Putting the Person in Personalized AI

February 14, 2024
By Olivia DuCharme

Ever wish you had a wizard in your pocket? A Martha Stewart to rescue your houseplants? A Sybill Trelawney to probe your birth chart? A Cyrano to sprinkle you with charm before a first date? Enter Planty, Astrology Birth Chart GPT, and Rizz GPT — just a glimpse into the three million custom versions of ChatGPT available on the GPT Store. Why so many? Creating your own GPT is as easy as typing one sentence. And it’s relatively low cost compared to OpenAI’s enterprise and bespoke offerings.

Our ability to create — and monetize — GPTs signals a shift in our relationship with generative AI. Previously, our access to and experience with these tools were determined by organizations with the money, technology, and in-house talent to do so. Now, OpenAI has offered us a seat at the table, inviting us to play a part in shaping the direction of generative AI to benefit our needs, both personal and professional. This changing dynamic has the potential to reshape our identities from consumers to prosumers — and with that slight name change comes a different set of responsibilities.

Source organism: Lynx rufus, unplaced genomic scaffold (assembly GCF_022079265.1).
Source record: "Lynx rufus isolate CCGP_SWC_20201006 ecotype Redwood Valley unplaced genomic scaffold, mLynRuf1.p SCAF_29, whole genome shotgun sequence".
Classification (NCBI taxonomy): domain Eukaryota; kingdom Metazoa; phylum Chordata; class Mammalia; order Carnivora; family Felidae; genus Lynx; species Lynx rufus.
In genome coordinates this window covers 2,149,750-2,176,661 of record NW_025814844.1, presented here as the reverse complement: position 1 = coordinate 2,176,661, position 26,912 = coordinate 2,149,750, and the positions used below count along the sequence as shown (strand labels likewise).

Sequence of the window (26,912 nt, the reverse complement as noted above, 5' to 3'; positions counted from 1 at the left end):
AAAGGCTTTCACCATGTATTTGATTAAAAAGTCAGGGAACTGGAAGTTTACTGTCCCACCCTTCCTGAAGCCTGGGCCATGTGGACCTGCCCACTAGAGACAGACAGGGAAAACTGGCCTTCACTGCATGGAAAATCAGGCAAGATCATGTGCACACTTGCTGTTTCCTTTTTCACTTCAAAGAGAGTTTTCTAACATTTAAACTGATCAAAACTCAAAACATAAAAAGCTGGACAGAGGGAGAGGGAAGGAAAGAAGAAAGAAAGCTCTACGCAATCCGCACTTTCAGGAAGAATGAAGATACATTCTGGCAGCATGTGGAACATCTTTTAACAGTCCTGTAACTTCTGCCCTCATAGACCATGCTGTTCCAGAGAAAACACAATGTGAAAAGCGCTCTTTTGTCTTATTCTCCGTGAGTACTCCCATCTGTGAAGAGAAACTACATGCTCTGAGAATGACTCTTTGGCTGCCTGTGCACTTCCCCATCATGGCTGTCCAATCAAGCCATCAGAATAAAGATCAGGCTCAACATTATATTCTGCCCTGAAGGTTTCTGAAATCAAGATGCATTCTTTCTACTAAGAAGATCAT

Let’s put on our etymology-nerd hats for a second. The word consumer comes from a combination of the Latin verb sumere, meaning “to take,” and the prefix con, which means “thoroughly.” Putting those building blocks together reveals that to consume something means to use it up, full-stop. Accordingly, the questions consumers ask about AI are reactive: Will it take our jobs? Will it threaten our privacy? Will it violate our ethics? By contrast, the prefix pro means “forward,” implying movement or advancement. A prosumer, then, is someone who anticipates a need and creates something to fulfill it. Prosumers are agents who ask proactive questions: Are we using these tools to meet a need or achieve a goal? Are we using them just because we can? Or worse, just to say we did?

The chatbots we create can answer these questions, in part. Despite the charm of a horoscope chatbot, generative AI isn’t mind-reading, nor is it fine-tuned to mine nuance and detangle subtleties. It can’t deduce what our organizations need or how we can stand out from a one-sentence prompt. To prosume a tool of substance, we need to be able to define who we are, where we want to be, and what we need to get there — and then put that into precise words. This mindset, one that strikes a balance between creativity and strategic utility, allows us to anticipate, ideate, excel. Without it, we risk accumulating chatbots like faddish kitchen gadgets, taking up space in an already crowded cabinet.

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